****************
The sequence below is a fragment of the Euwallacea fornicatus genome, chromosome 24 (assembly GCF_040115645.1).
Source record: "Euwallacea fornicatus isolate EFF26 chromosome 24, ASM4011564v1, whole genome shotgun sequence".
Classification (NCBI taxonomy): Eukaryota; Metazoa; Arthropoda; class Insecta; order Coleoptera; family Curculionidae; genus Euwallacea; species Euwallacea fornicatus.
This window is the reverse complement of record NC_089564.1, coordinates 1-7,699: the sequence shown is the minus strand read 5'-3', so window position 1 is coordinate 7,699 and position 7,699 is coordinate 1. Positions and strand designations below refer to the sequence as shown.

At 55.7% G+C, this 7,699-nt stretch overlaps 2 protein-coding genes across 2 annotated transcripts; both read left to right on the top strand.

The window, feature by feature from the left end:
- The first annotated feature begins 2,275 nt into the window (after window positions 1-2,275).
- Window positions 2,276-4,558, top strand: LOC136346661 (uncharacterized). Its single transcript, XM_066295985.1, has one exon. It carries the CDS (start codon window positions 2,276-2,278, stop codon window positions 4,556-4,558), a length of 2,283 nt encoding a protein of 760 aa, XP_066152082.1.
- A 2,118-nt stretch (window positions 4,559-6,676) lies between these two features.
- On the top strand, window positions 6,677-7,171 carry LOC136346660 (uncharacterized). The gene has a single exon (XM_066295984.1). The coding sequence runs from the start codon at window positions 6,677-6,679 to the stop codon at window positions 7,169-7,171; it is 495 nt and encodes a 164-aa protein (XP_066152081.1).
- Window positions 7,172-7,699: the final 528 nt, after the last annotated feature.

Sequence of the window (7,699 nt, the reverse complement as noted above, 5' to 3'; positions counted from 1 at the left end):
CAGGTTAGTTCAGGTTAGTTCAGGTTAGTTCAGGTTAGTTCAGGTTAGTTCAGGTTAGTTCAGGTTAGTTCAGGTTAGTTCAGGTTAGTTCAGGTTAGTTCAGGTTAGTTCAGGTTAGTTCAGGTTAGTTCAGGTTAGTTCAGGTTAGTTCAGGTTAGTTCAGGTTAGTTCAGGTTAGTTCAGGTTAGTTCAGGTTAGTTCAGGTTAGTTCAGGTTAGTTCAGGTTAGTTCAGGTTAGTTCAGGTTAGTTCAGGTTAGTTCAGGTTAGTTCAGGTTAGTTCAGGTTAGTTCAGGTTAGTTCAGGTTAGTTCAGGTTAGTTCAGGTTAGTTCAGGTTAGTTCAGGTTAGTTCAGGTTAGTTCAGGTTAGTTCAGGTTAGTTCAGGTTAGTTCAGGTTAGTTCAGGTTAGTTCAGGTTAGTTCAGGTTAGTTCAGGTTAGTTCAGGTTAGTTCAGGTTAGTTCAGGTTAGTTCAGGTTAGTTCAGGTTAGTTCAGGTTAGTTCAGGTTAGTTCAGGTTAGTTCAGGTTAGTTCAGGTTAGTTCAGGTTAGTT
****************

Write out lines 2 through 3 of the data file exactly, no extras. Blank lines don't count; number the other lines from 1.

Source record: "Euwallacea fornicatus isolate EFF26 chromosome 24, ASM4011564v1, whole genome shotgun sequence".
Classification (NCBI taxonomy): Eukaryota; Metazoa; Arthropoda; class Insecta; order Coleoptera; family Curculionidae; genus Euwallacea; species Euwallacea fornicatus.